b r i d g e c i t y s h o p p i n g m a l l
One of the architects for Bridge City Mall, Nicholas Poulsen, saw a sample piece of my glass work in a showroom, and asked to meet with me. He said that he was trying to find something different to use on the outside of the building, and when he saw my glass, he said that it was what he was looking for. He gave me the dimensions, and asked me to come up with some design ideas. His only specifications were that he would like it to involve the community, and use recycled glass.
Because of my teaching background, and my love of children’s art, I came up with a design that involved the Grade One children of KwaMashu, the future generation. I also wanted to use a combination of glass bottles (from litter clean-ups), and clear crushed glass (also recycled), to form a double helix that runs throughout the artwork, like a DNA strand. The little broken and melted pieces of glass bottles are placed interlocking each other.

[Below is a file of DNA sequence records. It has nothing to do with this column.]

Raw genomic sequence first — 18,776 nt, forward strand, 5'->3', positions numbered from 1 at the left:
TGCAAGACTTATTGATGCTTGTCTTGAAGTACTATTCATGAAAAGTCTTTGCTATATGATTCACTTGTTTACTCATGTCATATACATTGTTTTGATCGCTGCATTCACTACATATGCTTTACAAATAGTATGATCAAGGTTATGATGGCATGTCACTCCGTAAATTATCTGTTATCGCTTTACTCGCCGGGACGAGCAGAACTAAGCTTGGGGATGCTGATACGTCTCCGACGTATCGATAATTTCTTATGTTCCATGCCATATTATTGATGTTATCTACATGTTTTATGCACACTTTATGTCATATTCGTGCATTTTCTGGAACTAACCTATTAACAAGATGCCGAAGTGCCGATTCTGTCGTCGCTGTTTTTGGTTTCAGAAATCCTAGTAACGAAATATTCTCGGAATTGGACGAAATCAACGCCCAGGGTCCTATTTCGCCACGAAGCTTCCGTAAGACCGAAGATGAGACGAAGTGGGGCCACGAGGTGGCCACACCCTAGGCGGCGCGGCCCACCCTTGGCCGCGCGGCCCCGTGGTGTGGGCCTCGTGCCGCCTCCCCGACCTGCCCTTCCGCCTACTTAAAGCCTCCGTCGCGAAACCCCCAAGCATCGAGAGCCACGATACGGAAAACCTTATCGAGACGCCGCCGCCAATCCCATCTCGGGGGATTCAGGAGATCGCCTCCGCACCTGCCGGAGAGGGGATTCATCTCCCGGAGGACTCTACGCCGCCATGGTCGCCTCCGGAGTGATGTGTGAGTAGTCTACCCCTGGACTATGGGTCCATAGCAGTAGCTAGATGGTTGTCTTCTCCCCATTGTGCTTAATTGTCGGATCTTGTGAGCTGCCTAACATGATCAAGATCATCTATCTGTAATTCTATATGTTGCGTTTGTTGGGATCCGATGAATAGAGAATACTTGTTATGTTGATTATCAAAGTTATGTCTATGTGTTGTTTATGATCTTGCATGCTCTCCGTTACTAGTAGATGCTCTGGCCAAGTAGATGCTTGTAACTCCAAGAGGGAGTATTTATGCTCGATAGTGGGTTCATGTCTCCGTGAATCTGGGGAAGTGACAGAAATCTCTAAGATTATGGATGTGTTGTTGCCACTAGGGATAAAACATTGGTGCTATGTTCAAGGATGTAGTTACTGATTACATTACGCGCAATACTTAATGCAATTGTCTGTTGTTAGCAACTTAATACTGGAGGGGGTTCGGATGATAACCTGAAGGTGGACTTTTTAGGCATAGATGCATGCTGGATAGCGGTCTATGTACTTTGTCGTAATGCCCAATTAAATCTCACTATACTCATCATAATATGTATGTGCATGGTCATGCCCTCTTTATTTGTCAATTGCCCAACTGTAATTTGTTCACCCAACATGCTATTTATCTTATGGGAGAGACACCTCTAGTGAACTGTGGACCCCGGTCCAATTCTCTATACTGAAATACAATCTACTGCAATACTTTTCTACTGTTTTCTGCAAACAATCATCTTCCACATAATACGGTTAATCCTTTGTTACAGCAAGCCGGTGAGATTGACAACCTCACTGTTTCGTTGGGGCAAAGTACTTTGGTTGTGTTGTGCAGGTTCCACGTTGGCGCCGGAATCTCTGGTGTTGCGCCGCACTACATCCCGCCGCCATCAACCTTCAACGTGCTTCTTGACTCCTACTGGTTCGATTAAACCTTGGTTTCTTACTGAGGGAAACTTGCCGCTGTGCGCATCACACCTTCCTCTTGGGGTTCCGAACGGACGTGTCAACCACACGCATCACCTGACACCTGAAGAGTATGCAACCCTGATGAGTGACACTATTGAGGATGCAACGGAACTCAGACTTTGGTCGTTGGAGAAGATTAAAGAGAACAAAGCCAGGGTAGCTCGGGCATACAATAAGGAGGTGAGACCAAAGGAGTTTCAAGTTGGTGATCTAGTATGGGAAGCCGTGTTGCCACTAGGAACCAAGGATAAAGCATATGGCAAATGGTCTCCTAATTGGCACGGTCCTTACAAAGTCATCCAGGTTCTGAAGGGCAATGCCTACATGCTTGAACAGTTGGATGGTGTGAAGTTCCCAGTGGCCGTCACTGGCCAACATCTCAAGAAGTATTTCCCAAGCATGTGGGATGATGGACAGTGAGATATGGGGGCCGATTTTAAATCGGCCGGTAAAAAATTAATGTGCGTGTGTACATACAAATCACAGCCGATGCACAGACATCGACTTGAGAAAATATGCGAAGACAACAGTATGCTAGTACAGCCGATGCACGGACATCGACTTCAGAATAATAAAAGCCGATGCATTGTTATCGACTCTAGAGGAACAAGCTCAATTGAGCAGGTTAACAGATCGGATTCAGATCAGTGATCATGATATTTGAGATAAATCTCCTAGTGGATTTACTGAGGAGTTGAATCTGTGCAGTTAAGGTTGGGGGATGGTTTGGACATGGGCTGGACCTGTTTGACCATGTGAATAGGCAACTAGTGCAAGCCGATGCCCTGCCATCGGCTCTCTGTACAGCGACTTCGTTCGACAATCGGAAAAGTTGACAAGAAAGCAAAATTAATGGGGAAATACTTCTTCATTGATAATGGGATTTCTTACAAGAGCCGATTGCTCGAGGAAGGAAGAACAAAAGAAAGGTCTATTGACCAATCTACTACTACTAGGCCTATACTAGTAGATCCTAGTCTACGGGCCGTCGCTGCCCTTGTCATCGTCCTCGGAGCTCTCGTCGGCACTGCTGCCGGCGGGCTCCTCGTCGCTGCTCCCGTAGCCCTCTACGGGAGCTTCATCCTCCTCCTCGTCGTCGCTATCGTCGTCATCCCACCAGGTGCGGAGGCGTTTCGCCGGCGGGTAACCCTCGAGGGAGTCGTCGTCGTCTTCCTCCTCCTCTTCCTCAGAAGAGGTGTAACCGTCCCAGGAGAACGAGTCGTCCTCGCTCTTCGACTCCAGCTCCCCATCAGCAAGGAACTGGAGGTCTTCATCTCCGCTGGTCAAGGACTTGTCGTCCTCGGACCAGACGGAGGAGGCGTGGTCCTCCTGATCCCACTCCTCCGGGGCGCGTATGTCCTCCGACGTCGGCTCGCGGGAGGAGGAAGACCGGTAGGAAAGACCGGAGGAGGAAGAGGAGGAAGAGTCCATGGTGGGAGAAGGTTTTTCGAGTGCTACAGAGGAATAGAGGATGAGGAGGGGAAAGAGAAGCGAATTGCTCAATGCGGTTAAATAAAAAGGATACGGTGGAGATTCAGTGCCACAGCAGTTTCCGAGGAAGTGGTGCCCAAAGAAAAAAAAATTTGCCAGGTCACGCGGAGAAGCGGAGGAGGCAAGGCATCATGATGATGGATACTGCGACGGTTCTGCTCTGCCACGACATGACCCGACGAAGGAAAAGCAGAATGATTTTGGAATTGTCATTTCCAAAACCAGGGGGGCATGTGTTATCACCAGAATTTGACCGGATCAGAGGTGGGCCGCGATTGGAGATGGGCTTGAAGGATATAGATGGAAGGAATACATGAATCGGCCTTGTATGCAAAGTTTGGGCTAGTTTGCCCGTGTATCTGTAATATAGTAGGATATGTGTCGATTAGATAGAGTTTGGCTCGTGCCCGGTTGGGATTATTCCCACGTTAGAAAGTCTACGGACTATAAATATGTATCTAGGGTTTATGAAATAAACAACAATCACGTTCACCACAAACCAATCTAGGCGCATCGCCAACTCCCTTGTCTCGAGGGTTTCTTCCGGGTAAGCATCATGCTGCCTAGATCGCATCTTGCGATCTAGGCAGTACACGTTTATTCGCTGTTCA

I am fascinated by the innocence, and simplicity of the self-portraits of Grade One children. They draw freely, without caring what others think of their art. They just are.
I went with the Bridge City Mall Marketing Manager to four of the local schools, and spent a morning interacting with the children and collecting their art.
I hired four guys to help me with the artwork. They worked 5 days a week, and I worked 7 days a week, for 3 months solidly to complete it. I was given an additional 2 glass kilns to work on this project, so in total, had 3 kilns running each day. Because of the size of the kilns, I could only run one at a time, so had to stagger their starting times throughout the day.
When all of the panels of my artwork are put side by side, they cover 100 running meters of the building. Each panel is 800mm high by 500mm wide.
There are 200 panels in total.